LIN Foulai from Taiwan introduced, among others, two important issues concerning the development of mathematics education in Taiwan. The first is about curriculum reform, and the second is about how to advance mathematics education research in Taiwan. He pointed out the importance of establishing a solid foundation that pays good attention to the local context and environment for further development. For this purpose, mathematics educators in Taiwan are currently making an effort to build up a large-scale database on the teaching and learning of mathematics in schools, and they hope to exchange ideas with and receive input from other mathematics educators.
REN Zizhao from Beijing introduced some recent development in the national college entrance mathematics examination, for which he is responsible, in Mainland China. He described two general directions in the current test reform. One is that the test increased emphasises on students' ability of using mathematics to solve problems and meanwhile reduced emphasises on their memorizing mathematical facts, formulas, and so on. The other is that the test placed more emphasises on application of mathematics.
The speakers in the second session included WANG Jiepan (China), LEE Peng Yee (Singapore), Zalman USISKIN (USA), YE Qixiao (China), Igor F. SHARYGIN (Russia), Yoshiko FUJITA (Japan), Jianhua LI (USA), and WANG Shengzhi (China). The topics were extensive and diverse.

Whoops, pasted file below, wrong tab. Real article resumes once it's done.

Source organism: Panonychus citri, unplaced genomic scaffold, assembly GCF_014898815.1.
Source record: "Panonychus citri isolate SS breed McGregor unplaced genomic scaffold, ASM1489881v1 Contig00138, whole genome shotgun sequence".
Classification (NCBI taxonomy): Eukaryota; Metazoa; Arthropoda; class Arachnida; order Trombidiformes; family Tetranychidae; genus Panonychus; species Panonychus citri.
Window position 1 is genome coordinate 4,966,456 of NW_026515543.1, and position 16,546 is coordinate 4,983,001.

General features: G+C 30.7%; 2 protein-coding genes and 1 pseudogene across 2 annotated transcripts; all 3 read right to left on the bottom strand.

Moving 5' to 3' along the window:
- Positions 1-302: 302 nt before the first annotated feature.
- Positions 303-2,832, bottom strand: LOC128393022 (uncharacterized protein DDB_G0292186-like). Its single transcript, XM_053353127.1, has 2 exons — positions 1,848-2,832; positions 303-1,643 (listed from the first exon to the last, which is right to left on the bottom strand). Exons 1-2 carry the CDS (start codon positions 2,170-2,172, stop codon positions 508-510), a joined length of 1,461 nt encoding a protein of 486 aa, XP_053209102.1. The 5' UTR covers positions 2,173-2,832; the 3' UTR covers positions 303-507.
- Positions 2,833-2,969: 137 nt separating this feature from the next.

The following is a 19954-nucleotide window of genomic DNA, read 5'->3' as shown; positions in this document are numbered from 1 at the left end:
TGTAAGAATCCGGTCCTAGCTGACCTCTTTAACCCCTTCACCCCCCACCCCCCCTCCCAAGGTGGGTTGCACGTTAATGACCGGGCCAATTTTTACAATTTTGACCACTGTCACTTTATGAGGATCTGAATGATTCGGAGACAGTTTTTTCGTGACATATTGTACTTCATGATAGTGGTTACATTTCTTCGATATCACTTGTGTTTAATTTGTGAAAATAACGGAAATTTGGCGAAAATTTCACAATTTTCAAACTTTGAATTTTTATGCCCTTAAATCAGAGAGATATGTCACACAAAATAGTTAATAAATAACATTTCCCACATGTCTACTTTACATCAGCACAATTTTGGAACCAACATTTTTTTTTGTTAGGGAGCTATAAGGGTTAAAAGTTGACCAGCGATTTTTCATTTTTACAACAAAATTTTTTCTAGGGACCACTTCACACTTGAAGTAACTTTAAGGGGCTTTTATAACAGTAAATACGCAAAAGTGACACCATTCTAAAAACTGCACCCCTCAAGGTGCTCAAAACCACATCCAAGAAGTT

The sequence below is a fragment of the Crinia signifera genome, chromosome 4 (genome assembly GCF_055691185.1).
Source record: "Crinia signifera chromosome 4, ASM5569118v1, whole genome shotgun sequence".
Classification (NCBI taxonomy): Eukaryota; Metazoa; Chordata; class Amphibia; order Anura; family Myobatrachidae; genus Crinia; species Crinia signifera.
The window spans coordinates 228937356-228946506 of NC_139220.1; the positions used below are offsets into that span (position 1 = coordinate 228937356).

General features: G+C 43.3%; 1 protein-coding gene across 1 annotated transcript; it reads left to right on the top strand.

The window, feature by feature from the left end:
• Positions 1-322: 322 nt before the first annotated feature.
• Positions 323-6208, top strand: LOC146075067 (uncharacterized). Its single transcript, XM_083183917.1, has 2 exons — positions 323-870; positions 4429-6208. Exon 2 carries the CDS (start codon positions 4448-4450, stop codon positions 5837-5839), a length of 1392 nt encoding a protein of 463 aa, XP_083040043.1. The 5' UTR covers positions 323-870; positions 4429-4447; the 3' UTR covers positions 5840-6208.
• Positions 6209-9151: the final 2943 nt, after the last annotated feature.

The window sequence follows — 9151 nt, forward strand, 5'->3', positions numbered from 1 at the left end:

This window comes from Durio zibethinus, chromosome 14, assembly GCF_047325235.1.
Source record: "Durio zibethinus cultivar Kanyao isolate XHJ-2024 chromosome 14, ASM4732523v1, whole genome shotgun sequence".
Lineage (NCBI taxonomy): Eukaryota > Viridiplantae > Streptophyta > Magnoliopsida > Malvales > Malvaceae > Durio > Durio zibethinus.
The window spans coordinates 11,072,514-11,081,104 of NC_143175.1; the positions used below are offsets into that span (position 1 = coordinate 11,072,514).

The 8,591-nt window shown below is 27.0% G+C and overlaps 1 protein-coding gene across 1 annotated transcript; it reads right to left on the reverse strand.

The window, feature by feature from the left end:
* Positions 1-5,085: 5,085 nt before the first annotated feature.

Serving on the Executive Committee of ICMI, WANG Jiepan introduced the participants to some recent as well as forthcoming ICMI studies and activities. He also discussed some issues as well as recent reform initiatives concerning mathematics teacher education at university level in Mainland China, particularly at East China Normal University, where he is president.
LEE Peng Yee described some cultural traditions of Chinese people in South East Asia. He argued that, when studying Chinese mathematics education from the cultural perspective, one should note not only similarities but also differences between the cultural tradition of Chinese people in the homeland and that in South East Asia where Chinese immigrated a long time ago.
Zalman USISKIN shared with the audience his experience of visiting China for three times and attending eight ICMEs over the last decades and his observations about the rapid changes of society, mathematics, and modern technology during this period of time, as well as their influence on mathematics education. He emphasized the importance of using the latest technology in mathematics education to enable future generations to benefit from recent advances in the subject of mathematics.